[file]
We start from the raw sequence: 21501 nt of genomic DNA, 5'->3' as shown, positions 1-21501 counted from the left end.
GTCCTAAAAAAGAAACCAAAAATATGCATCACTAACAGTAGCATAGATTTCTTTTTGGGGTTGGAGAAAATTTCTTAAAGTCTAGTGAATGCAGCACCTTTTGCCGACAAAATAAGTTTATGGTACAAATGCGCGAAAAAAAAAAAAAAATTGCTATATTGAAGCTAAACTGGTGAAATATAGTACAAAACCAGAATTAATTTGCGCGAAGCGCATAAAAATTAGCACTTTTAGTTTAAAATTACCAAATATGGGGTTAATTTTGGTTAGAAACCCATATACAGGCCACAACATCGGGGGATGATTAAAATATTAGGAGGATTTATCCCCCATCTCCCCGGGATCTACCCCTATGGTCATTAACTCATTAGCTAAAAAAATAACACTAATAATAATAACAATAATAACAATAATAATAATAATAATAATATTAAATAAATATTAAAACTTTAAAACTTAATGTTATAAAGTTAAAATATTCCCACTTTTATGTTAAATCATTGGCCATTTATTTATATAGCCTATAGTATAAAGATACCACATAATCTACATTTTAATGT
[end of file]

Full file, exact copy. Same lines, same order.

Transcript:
We start from the raw sequence: 21501 nt of genomic DNA, 5'->3' as shown, positions 1-21501 counted from the left end.
GTCCTAAAAAAGAAACCAAAAATATGCATCACTAACAGTAGCATAGATTTCTTTTTGGGGTTGGAGAAAATTTCTTAAAGTCTAGTGAATGCAGCACCTTTTGCCGACAAAATAAGTTTATGGTACAAATGCGCGAAAAAAAAAAAAAAATTGCTATATTGAAGCTAAACTGGTGAAATATAGTACAAAACCAGAATTAATTTGCGCGAAGCGCATAAAAATTAGCACTTTTAGTTTAAAATTACCAAATATGGGGTTAATTTTGGTTAGAAACCCATATACAGGCCACAACATCGGGGGATGATTAAAATATTAGGAGGATTTATCCCCCATCTCCCCGGGATCTACCCCTATGGTCATTAACTCATTAGCTAAAAAAATAACACTAATAATAATAACAATAATAACAATAATAATAATAATAATAATATTAAATAAATATTAAAACTTTAAAACTTAATGTTATAAAGTTAAAATATTCCCACTTTTATGTTAAATCATTGGCCATTTATTTATATAGCCTATAGTATAAAGATACCACATAATCTACATTTTAATGT